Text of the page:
Ray de Beasley's dream of seeing his identity theft prevention system come to life is one step closer to reality. He just formed a joint venture with Ayoka LLC, an Arlington, Texas, software development firm, to create a prototype.
"We're dealing with a theoretical change on how this is addressed," de Beasley said.
His system -- software and countertop machines -- would verify Social Security numbers when people do business at government agencies, banks, stores and other businesses.
Nearly 10 million Americans had their identities stolen in 2008, costing $48 billion, according to Javelin Research in Pleasanton, Calif.
De Beasley, 46, has a special insight into fraud. He came up with his business idea while "inventing new bank scams" as he awaited trial on drug charges.
During 15 years in prison, he refined his plan and gained computer programming skills. De Beasley, who grew up in Oak Cliff, left prison in 2006.
He realized his history would be a business handicap and sought a partner.
Last fall, he contacted Ayoka chief executive Eknauth Persaud, who was initially apprehensive but says de Beasley's knowledge and innovation won him over.
De Beasley is majority owner and chief creating officer of their joint venture, bSecurity Systems LLC; Persaud is president.
"This solution that Ray envisions and talks about and wants to build is the perfect intersection of technology and public service," Persaud said. "Ray gets to the root of the problem -- the origination of the Social Security number."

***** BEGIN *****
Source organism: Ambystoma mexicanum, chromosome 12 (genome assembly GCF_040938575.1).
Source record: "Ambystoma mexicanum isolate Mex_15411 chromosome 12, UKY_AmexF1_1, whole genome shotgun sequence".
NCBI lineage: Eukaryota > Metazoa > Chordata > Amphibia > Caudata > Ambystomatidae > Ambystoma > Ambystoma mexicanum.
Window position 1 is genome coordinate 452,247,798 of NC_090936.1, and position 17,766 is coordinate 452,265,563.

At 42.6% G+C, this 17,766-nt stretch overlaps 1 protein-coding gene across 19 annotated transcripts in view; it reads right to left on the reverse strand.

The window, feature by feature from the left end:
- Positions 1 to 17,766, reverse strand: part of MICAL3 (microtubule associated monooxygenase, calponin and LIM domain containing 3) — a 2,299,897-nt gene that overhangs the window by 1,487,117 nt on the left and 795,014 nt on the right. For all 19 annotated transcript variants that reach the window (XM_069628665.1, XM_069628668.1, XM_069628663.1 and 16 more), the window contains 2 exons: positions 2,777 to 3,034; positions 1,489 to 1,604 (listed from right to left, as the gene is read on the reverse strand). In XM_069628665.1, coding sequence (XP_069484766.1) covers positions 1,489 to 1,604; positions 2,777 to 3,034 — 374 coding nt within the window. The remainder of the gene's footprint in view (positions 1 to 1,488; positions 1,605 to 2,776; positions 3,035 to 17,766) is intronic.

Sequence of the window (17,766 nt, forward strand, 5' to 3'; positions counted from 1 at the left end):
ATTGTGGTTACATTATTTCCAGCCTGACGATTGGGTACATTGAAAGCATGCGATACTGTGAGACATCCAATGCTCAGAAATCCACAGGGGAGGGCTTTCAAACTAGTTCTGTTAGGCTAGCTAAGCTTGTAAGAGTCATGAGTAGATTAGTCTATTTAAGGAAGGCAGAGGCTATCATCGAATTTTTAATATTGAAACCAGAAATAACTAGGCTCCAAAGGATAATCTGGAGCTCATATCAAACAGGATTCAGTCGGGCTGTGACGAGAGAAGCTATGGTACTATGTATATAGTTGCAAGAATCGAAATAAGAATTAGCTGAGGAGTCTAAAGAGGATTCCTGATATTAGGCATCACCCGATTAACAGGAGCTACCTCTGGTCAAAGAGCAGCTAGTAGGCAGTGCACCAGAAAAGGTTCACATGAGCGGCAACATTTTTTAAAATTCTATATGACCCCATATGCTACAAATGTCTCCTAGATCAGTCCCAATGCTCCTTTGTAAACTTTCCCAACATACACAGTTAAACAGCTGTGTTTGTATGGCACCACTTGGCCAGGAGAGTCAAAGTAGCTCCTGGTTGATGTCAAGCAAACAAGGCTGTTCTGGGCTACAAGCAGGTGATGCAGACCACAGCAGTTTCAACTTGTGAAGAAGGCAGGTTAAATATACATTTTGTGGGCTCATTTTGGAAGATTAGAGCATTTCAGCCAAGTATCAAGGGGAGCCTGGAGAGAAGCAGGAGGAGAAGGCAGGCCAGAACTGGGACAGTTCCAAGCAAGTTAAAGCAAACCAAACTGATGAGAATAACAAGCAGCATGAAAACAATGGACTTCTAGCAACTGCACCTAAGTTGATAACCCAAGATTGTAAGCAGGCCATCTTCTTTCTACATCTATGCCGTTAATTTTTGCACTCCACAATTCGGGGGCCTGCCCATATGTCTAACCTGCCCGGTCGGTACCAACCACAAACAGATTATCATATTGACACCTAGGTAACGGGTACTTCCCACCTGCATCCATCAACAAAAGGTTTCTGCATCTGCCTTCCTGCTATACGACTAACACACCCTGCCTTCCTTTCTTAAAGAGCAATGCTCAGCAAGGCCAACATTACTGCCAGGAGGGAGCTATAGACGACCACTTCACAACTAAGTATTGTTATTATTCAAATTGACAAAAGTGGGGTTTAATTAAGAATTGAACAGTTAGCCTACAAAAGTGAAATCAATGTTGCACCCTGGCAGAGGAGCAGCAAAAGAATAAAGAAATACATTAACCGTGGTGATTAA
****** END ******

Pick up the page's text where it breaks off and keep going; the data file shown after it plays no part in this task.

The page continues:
Tom Hill, a fellow at Hewlett-Packard's EDS division in Plano who has mentored de Beasley, said the technology is promising, but a working prototype is needed.
"I told him I'd look at the prototype and if it's good, I'd recommend it to EDS," Hill said.
BSecurity still has a long road ahead. It will take up to two years to develop a prototype and then up to two years of testing and lobbying for federal legislation to allow a private licensing agreement with the Social Security Administration. BSecurity plans to raise capital through a private placement offering.
De Beasley thinks he's come a long way already.
(c) 2009, The Dallas Morning News.
Visit The Dallas Morning News on the World Wide Web at www.dallasnews.com
Distributed by McClatchy-Tribune Information Services.
Explore further: Printing the metals of the future